Book badges: Build your own collection of bookish badges.
Gone are the days when being a bookworm was a secret hobby.
Bookish communities are explanding, bookish merchindise is available and bookworms everywhere are proud to show their true colours. But how do you get hold of those badges everyone wears at book festivals which celebrate not only reading but individual books and authors? Where, actually, do you get bookish badges at all?
That was my question as a newbie blogger. Sometimes it felt as if I scrolled through pictures of lanyards filled with badges. Was I missing something? In those early months I felt as if I had missed out on access to a secret club which only true bloggers knew about.
Now look at my beautiful lanyard. And those are just the ones that fit!
I have always been a collector. From Pokemon cards and Beanie Babies as a child, to Lego sets and pin badges in my 20s, collections have always played a huge role in my life. It isn’t only about owning one thing for me. Half the thirll is in the chase. The other part is in finding different ways to organise my collections. During the 2012 Olympics, I worked in the shopping centre beside the Olympic park and gained a reputation as a ruthless hunter of Olympic pin badges. It was inevitable, when I became a blogger, that I would crush on book badges.
Some of the books on my lanyard were produced for sale. Others were made in limited editions around the release of a book. I even have a very special badge celebrating The House With Chicken Legs which is different to the ones handed out to the public. I won mine in a competition.
The bad news is you will never get every badge. Or even a fraction of what is available. The great news is the ones you get will become a record of the books you have read, people you have met and the places you have visited. Really, that’s the greatest thing about my lanyard.
Here are some ways to get hold of bookish badges. Happy hunting … I mean collecting.
Book festivals like YALC, the Northern YA Literary Festival and YA Shot are brilliant ways to build your collection. Publishers set up stalls to promote their books and badges are often available on the stalls. They may also feature in goodie bags.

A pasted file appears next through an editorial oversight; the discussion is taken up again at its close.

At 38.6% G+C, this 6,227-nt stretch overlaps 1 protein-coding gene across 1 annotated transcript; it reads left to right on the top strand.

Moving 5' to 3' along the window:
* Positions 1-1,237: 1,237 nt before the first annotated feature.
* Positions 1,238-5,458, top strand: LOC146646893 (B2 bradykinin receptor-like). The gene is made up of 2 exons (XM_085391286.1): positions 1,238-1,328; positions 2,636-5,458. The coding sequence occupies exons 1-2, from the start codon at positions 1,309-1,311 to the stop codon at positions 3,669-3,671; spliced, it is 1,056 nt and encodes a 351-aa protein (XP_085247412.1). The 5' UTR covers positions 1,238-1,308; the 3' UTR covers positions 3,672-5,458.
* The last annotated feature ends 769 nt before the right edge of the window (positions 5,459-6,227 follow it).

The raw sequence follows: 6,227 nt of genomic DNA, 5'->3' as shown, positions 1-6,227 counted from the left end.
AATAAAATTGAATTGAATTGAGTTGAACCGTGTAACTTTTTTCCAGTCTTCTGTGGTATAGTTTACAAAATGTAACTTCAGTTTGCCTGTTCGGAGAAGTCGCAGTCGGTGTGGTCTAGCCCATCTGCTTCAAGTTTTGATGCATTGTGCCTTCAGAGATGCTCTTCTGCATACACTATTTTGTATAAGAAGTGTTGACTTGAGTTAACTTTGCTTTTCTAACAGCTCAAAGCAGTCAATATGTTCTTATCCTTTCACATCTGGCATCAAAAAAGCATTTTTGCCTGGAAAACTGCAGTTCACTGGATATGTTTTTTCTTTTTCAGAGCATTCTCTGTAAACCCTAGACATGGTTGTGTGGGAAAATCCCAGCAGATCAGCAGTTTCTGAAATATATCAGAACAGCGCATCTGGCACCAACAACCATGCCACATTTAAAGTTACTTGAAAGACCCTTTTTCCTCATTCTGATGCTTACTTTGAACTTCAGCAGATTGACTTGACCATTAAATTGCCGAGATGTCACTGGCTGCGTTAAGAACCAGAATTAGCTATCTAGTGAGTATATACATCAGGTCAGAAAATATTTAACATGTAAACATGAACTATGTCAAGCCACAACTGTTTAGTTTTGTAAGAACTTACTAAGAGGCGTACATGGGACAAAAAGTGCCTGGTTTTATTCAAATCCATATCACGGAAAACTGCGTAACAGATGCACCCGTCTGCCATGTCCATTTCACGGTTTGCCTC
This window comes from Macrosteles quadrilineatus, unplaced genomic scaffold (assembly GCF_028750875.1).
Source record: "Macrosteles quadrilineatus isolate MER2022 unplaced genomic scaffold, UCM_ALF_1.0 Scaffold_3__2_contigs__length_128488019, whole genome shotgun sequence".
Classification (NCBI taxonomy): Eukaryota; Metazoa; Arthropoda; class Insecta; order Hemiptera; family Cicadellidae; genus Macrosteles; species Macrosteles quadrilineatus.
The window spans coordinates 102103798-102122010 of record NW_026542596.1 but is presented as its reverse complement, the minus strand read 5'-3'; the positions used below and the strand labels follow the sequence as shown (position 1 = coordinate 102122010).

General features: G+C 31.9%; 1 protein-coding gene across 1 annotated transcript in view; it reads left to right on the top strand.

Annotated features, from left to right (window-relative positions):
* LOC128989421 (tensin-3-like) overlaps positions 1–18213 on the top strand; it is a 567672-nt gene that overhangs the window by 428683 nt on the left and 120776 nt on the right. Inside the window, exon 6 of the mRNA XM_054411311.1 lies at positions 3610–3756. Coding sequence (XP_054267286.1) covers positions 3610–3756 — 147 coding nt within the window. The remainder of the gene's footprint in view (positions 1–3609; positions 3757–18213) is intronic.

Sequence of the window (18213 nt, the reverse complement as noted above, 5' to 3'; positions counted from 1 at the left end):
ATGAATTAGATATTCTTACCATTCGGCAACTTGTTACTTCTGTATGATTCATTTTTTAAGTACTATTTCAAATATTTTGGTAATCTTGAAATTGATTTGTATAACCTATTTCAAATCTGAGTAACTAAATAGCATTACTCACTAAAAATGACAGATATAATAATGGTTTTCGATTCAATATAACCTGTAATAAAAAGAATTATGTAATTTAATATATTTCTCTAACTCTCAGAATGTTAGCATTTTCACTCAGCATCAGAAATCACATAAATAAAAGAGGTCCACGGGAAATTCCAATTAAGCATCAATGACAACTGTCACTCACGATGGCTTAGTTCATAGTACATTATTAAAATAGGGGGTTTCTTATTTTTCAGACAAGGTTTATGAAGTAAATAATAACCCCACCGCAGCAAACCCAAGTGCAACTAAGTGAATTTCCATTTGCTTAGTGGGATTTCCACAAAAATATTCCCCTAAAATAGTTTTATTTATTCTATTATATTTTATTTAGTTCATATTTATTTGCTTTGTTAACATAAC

Badges are often available for sale too. I bought my larger Northern YA Literary Festival badge for the grand sum of £1.
Ordering books in advance is a great way to support authors. Pre-orders alert shops and booksellers that a title is attracting interest, and may lead to an increase in shop orders.
As an incentive and a way to thank supporters, publishers sometimes run pre-order campaigns. Evidence of pre-orders can be sent in exchange for anything from a bookmark, a signed bookplate, an entry in a competition draw or even a pin badge.
I’m waiting on a The Paper And Heart Society pin as I type.
Run a quick internet check or look at the publisher’s Twitter feed for news of pre-order campaigns.
Children’s literature doesn’t attract as much museum space as it should, but when it does, the tickets sell faster than you can say Quidditch.
The Harry Potter exhibition at the British Library in 2018 saw fans from all over the world heading to London. That’s where my Fawkes the phoenix pin came from. Additionally, the Seven Stories centre in Newcastle is home to a vast archive of children’s literature material, and there is always something interesting on. The exhibitions even tour the country, if you can’t make it North. I have a big Seven Stories badge and a badge celebrating Where Your Wings Were, an exhibition about David Almond’s work.
Meet the author
Meeting an author is, of course, a treat without a badge. The best reason to go to an author talk or signing is to hear about the story or learn about the author’s experience of the craft.
However. Badges are sometimes available.
Robin Stevens, author of the Murder Most Unladylike series keeps badges to badge the colours of her books. My Snowglobe, Whiteout and The Maker Of Monsters badges were all from authors, although that is no guarantee they will be available at current or future signings.
Author events are amazing. Badges are a lovely bonus and a reminder of the day.
Competitions on social media are most likely to happen ahead of or around the release date of a book. Check out publisher pages and social media feeds from your favourite authors, and you never know. Occasionally there might be a giveaway.
Generic book badges are available, and although they don’t relate to individual titles, there are some beautiful designs available.
Additionally, badges often come in bookish subscription boxes such as Fairyloot and Owl Crate. If, like me, you can only drool over unboxing pictures of bookish loot, the Twitter #swagfortrade is regularly used by book box subscribers looking to slim down their collections. There are often items for sale.